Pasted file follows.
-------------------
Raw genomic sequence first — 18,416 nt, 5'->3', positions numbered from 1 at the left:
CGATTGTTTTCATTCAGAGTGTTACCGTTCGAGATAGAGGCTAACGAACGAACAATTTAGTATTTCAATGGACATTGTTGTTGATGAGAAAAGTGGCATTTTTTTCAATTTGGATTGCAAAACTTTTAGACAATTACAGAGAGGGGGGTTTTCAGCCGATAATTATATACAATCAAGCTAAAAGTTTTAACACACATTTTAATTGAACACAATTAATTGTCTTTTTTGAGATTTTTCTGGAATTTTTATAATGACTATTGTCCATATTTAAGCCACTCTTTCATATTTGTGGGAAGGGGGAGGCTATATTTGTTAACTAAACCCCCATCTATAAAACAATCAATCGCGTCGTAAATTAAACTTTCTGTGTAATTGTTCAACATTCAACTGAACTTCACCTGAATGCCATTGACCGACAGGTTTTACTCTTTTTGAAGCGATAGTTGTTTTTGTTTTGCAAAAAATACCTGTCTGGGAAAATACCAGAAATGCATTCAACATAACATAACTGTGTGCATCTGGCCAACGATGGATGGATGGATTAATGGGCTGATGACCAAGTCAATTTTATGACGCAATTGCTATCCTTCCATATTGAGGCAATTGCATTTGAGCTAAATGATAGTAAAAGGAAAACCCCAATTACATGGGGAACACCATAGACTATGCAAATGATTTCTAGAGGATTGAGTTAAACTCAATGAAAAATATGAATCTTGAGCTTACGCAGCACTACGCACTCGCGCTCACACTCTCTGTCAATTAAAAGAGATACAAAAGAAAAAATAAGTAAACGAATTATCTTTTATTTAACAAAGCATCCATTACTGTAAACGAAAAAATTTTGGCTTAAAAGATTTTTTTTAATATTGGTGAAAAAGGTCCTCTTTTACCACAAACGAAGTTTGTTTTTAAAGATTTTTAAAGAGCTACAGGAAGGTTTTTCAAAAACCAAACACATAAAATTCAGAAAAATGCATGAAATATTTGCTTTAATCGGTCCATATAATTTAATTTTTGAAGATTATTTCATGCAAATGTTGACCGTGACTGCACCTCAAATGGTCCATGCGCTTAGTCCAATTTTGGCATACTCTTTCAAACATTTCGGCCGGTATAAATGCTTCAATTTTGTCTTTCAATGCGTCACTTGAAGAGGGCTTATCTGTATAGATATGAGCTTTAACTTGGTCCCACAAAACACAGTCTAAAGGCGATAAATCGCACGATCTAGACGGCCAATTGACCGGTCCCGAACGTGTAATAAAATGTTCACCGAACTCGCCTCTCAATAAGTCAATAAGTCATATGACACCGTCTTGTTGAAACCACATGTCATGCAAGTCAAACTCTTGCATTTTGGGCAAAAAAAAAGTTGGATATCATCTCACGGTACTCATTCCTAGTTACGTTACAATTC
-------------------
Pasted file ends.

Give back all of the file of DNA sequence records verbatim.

Raw genomic sequence first — 18,416 nt, 5'->3', positions numbered from 1 at the left:
CGATTGTTTTCATTCAGAGTGTTACCGTTCGAGATAGAGGCTAACGAACGAACAATTTAGTATTTCAATGGACATTGTTGTTGATGAGAAAAGTGGCATTTTTTTCAATTTGGATTGCAAAACTTTTAGACAATTACAGAGAGGGGGGTTTTCAGCCGATAATTATATACAATCAAGCTAAAAGTTTTAACACACATTTTAATTGAACACAATTAATTGTCTTTTTTGAGATTTTTCTGGAATTTTTATAATGACTATTGTCCATATTTAAGCCACTCTTTCATATTTGTGGGAAGGGGGAGGCTATATTTGTTAACTAAACCCCCATCTATAAAACAATCAATCGCGTCGTAAATTAAACTTTCTGTGTAATTGTTCAACATTCAACTGAACTTCACCTGAATGCCATTGACCGACAGGTTTTACTCTTTTTGAAGCGATAGTTGTTTTTGTTTTGCAAAAAATACCTGTCTGGGAAAATACCAGAAATGCATTCAACATAACATAACTGTGTGCATCTGGCCAACGATGGATGGATGGATTAATGGGCTGATGACCAAGTCAATTTTATGACGCAATTGCTATCCTTCCATATTGAGGCAATTGCATTTGAGCTAAATGATAGTAAAAGGAAAACCCCAATTACATGGGGAACACCATAGACTATGCAAATGATTTCTAGAGGATTGAGTTAAACTCAATGAAAAATATGAATCTTGAGCTTACGCAGCACTACGCACTCGCGCTCACACTCTCTGTCAATTAAAAGAGATACAAAAGAAAAAATAAGTAAACGAATTATCTTTTATTTAACAAAGCATCCATTACTGTAAACGAAAAAATTTTGGCTTAAAAGATTTTTTTTAATATTGGTGAAAAAGGTCCTCTTTTACCACAAACGAAGTTTGTTTTTAAAGATTTTTAAAGAGCTACAGGAAGGTTTTTCAAAAACCAAACACATAAAATTCAGAAAAATGCATGAAATATTTGCTTTAATCGGTCCATATAATTTAATTTTTGAAGATTATTTCATGCAAATGTTGACCGTGACTGCACCTCAAATGGTCCATGCGCTTAGTCCAATTTTGGCATACTCTTTCAAACATTTCGGCCGGTATAAATGCTTCAATTTTGTCTTTCAATGCGTCACTTGAAGAGGGCTTATCTGTATAGATATGAGCTTTAACTTGGTCCCACAAAACACAGTCTAAAGGCGATAAATCGCACGATCTAGACGGCCAATTGACCGGTCCCGAACGTGTAATAAAATGTTCACCGAACTCGCCTCTCAATAAGTCAATAAGTCATATGACACCGTCTTGTTGAAACCACATGTCATGCAAGTCAAACTCTTGCATTTTGGGCAAAAAAAAAGTTGGATATCATCTCACGGTACTCATTCCTAGTTACGTTACAATTC